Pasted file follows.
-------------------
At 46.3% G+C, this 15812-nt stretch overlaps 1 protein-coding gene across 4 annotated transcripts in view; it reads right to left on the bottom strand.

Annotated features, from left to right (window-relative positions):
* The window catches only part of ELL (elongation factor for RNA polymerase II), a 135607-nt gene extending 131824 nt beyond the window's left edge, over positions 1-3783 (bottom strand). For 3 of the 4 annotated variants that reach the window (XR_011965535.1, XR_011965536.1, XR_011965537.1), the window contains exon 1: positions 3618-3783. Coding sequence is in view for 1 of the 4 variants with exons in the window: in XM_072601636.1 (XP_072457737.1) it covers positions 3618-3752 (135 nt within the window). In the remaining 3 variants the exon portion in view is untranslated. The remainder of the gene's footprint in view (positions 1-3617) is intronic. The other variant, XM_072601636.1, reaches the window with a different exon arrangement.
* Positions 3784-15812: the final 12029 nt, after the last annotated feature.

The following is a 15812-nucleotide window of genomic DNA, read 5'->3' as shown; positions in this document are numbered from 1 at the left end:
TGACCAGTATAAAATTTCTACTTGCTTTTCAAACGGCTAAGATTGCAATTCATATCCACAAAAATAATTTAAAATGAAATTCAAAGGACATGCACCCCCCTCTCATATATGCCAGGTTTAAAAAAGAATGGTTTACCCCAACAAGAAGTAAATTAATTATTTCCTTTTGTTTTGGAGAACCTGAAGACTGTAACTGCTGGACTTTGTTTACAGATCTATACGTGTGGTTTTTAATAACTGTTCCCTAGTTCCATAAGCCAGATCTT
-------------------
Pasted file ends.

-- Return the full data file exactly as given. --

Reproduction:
At 46.3% G+C, this 15812-nt stretch overlaps 1 protein-coding gene across 4 annotated transcripts in view; it reads right to left on the bottom strand.

Annotated features, from left to right (window-relative positions):
* The window catches only part of ELL (elongation factor for RNA polymerase II), a 135607-nt gene extending 131824 nt beyond the window's left edge, over positions 1-3783 (bottom strand). For 3 of the 4 annotated variants that reach the window (XR_011965535.1, XR_011965536.1, XR_011965537.1), the window contains exon 1: positions 3618-3783. Coding sequence is in view for 1 of the 4 variants with exons in the window: in XM_072601636.1 (XP_072457737.1) it covers positions 3618-3752 (135 nt within the window). In the remaining 3 variants the exon portion in view is untranslated. The remainder of the gene's footprint in view (positions 1-3617) is intronic. The other variant, XM_072601636.1, reaches the window with a different exon arrangement.
* Positions 3784-15812: the final 12029 nt, after the last annotated feature.

The following is a 15812-nucleotide window of genomic DNA, read 5'->3' as shown; positions in this document are numbered from 1 at the left end:
TGACCAGTATAAAATTTCTACTTGCTTTTCAAACGGCTAAGATTGCAATTCATATCCACAAAAATAATTTAAAATGAAATTCAAAGGACATGCACCCCCCTCTCATATATGCCAGGTTTAAAAAAGAATGGTTTACCCCAACAAGAAGTAAATTAATTATTTCCTTTTGTTTTGGAGAACCTGAAGACTGTAACTGCTGGACTTTGTTTACAGATCTATACGTGTGGTTTTTAATAACTGTTCCCTAGTTCCATAAGCCAGATCTT